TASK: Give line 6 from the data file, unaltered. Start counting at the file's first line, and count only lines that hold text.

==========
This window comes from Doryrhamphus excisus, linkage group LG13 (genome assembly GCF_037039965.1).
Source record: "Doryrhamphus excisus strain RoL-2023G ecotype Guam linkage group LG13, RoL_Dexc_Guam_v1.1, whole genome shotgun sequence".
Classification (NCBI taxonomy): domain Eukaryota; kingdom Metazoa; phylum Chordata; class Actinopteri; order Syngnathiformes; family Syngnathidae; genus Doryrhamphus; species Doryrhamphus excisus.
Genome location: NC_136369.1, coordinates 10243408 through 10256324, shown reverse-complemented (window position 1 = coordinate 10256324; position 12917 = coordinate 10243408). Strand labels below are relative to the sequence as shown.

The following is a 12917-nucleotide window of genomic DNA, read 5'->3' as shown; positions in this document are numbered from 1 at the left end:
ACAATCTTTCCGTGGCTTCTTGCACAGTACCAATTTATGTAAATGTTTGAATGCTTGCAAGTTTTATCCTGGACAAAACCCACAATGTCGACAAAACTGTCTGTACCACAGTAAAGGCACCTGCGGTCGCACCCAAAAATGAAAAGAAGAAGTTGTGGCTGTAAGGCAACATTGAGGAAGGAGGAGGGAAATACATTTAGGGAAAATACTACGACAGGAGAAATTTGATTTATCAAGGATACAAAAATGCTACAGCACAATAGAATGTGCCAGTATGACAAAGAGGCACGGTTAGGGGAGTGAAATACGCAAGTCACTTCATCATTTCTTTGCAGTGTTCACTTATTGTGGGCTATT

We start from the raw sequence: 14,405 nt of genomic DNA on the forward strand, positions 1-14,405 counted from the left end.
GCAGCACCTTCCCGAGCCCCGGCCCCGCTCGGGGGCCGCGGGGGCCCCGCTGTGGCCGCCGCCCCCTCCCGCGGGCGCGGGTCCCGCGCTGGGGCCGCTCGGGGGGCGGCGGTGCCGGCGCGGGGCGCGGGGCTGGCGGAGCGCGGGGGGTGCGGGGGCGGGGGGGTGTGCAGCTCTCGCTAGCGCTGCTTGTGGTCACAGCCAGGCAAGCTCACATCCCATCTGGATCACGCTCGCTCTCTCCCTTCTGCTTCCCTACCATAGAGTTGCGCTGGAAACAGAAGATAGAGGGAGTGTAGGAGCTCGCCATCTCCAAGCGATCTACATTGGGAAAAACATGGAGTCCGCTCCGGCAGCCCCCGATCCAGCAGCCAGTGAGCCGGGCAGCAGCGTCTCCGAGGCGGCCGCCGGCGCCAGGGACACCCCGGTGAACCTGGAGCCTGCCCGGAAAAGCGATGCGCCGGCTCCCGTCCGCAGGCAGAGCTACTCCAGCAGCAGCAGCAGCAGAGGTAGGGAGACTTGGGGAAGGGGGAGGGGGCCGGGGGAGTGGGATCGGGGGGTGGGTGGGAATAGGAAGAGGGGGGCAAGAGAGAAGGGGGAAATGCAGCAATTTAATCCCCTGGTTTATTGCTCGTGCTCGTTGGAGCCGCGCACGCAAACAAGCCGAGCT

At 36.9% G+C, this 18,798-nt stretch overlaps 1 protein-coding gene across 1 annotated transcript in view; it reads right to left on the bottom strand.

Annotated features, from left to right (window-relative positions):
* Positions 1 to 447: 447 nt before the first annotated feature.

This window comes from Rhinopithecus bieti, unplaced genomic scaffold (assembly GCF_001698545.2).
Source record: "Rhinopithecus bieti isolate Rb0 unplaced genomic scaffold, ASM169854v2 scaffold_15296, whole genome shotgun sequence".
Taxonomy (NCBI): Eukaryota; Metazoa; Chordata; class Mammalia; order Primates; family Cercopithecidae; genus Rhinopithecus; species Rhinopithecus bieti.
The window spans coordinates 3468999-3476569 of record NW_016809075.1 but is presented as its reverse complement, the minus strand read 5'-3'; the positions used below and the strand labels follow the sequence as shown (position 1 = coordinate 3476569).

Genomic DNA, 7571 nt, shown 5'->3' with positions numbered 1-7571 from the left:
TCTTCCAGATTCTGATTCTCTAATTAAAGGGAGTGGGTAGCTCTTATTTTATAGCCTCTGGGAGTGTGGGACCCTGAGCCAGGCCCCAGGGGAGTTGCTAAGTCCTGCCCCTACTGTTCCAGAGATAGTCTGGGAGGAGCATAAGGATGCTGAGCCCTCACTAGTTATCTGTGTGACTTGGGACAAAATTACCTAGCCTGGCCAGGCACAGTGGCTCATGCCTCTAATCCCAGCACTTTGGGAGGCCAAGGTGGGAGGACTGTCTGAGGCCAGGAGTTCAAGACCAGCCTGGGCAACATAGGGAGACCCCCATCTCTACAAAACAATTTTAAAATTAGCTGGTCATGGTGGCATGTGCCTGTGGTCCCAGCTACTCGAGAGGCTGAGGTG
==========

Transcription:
ACAATCTTTCCGTGGCTTCTTGCACAGTACCAATTTATGTAAATGTTTGAATGCTTGCAAGTTTTATCCTGGACAAAACCCACAATGTCGACAAAACTGTCTGTACCACAGTAAAGGCACCTGCGGTCGCACCCAAAAATGAAAAGAAGAAGTTGTGGCTGTAAGGCAACATTGAGGAAGGAGGAGGGAAATACATTTAGGGAAAATACTACGACAGGAGAAATTTGATTTATCAAGGATACAAAAATGCTACAGCACAATAGAATGTGCCAGTATGACAAAGAGGCACGGTTAGGGGAGTGAAATACGCAAGTCACTTCATCATTTCTTTGCAGTGTTCACTTATTGTGGGCTATT